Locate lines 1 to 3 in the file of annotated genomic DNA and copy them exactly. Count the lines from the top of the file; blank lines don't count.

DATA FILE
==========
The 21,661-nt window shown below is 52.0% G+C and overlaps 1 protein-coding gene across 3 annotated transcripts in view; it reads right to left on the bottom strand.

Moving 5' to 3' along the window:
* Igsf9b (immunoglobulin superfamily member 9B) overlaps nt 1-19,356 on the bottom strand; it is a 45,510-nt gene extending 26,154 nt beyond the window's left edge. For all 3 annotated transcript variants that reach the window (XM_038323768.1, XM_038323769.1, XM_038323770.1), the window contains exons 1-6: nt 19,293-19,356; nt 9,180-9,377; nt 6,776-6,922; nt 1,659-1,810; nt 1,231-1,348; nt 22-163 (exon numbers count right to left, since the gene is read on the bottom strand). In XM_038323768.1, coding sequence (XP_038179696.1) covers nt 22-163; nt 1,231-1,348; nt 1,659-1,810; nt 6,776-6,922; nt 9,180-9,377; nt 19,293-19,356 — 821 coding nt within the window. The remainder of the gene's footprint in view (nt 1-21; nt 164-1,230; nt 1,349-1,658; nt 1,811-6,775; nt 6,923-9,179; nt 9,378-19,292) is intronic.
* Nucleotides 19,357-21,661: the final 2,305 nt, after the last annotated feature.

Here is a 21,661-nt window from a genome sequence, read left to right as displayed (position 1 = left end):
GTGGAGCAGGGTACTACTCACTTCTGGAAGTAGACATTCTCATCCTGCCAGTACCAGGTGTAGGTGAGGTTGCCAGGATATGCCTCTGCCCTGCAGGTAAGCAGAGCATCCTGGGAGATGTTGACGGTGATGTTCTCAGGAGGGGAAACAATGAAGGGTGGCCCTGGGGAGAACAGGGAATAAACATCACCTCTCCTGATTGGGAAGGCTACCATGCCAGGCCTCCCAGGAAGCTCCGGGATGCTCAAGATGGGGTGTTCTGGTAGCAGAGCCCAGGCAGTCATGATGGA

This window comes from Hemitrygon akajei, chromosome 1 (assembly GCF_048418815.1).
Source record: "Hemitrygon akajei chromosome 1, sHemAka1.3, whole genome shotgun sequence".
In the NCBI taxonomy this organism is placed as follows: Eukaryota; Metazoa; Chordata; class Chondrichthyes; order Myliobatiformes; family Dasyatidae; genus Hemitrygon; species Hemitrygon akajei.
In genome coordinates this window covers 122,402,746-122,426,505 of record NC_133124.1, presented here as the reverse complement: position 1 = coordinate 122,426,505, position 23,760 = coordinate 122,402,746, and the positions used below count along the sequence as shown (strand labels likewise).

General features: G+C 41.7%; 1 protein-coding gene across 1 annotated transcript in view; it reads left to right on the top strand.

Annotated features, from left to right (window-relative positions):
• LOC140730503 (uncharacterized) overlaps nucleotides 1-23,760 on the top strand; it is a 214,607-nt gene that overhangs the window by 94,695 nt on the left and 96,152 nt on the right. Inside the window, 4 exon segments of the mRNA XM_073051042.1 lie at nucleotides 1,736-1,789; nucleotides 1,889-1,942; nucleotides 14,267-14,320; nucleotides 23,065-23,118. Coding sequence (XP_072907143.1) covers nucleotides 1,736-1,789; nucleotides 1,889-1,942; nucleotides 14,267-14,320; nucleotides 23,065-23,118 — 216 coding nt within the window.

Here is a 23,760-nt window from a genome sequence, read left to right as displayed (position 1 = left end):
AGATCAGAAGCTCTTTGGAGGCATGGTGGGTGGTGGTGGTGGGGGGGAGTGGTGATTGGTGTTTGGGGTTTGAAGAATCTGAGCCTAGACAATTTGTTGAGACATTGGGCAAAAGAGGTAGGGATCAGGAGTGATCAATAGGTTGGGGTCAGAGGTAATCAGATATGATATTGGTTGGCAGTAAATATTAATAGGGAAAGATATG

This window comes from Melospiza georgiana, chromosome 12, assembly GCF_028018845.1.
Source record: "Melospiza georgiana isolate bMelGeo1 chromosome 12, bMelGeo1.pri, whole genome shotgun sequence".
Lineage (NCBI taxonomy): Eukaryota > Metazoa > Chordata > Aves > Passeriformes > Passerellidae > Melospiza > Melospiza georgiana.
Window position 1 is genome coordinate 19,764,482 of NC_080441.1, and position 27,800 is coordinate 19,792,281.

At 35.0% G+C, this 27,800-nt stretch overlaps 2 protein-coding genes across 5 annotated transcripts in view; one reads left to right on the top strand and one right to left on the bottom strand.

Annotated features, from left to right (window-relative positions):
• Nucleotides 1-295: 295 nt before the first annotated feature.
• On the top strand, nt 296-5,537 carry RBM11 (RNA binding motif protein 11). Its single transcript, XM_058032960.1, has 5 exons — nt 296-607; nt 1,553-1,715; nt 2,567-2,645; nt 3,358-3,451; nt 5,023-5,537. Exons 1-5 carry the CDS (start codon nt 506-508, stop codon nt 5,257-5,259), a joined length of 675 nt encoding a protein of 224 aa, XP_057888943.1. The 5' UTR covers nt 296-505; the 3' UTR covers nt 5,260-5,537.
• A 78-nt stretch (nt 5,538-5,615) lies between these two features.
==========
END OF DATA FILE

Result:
The 21,661-nt window shown below is 52.0% G+C and overlaps 1 protein-coding gene across 3 annotated transcripts in view; it reads right to left on the bottom strand.

Moving 5' to 3' along the window:
* Igsf9b (immunoglobulin superfamily member 9B) overlaps nt 1-19,356 on the bottom strand; it is a 45,510-nt gene extending 26,154 nt beyond the window's left edge. For all 3 annotated transcript variants that reach the window (XM_038323768.1, XM_038323769.1, XM_038323770.1), the window contains exons 1-6: nt 19,293-19,356; nt 9,180-9,377; nt 6,776-6,922; nt 1,659-1,810; nt 1,231-1,348; nt 22-163 (exon numbers count right to left, since the gene is read on the bottom strand). In XM_038323768.1, coding sequence (XP_038179696.1) covers nt 22-163; nt 1,231-1,348; nt 1,659-1,810; nt 6,776-6,922; nt 9,180-9,377; nt 19,293-19,356 — 821 coding nt within the window. The remainder of the gene's footprint in view (nt 1-21; nt 164-1,230; nt 1,349-1,658; nt 1,811-6,775; nt 6,923-9,179; nt 9,378-19,292) is intronic.